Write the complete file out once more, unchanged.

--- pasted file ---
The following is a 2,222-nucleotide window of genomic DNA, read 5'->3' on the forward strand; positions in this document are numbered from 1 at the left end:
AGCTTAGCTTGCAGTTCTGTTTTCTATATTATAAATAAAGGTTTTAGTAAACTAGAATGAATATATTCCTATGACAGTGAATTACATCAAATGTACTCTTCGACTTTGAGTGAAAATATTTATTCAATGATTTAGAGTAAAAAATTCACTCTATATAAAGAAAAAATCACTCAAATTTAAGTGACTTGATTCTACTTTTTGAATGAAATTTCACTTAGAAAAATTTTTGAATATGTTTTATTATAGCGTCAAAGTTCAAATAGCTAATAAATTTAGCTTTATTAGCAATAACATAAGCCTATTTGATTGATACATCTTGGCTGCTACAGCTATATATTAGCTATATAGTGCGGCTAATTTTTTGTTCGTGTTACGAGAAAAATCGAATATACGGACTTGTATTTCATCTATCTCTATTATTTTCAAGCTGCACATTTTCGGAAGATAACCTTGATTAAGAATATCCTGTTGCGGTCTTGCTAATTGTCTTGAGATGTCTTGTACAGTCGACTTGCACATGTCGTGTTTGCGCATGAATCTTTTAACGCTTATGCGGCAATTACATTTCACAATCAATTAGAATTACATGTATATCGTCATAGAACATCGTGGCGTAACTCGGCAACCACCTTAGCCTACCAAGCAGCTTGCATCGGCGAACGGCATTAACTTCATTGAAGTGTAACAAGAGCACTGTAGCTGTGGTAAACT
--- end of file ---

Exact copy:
The following is a 2,222-nucleotide window of genomic DNA, read 5'->3' on the forward strand; positions in this document are numbered from 1 at the left end:
AGCTTAGCTTGCAGTTCTGTTTTCTATATTATAAATAAAGGTTTTAGTAAACTAGAATGAATATATTCCTATGACAGTGAATTACATCAAATGTACTCTTCGACTTTGAGTGAAAATATTTATTCAATGATTTAGAGTAAAAAATTCACTCTATATAAAGAAAAAATCACTCAAATTTAAGTGACTTGATTCTACTTTTTGAATGAAATTTCACTTAGAAAAATTTTTGAATATGTTTTATTATAGCGTCAAAGTTCAAATAGCTAATAAATTTAGCTTTATTAGCAATAACATAAGCCTATTTGATTGATACATCTTGGCTGCTACAGCTATATATTAGCTATATAGTGCGGCTAATTTTTTGTTCGTGTTACGAGAAAAATCGAATATACGGACTTGTATTTCATCTATCTCTATTATTTTCAAGCTGCACATTTTCGGAAGATAACCTTGATTAAGAATATCCTGTTGCGGTCTTGCTAATTGTCTTGAGATGTCTTGTACAGTCGACTTGCACATGTCGTGTTTGCGCATGAATCTTTTAACGCTTATGCGGCAATTACATTTCACAATCAATTAGAATTACATGTATATCGTCATAGAACATCGTGGCGTAACTCGGCAACCACCTTAGCCTACCAAGCAGCTTGCATCGGCGAACGGCATTAACTTCATTGAAGTGTAACAAGAGCACTGTAGCTGTGGTAAACT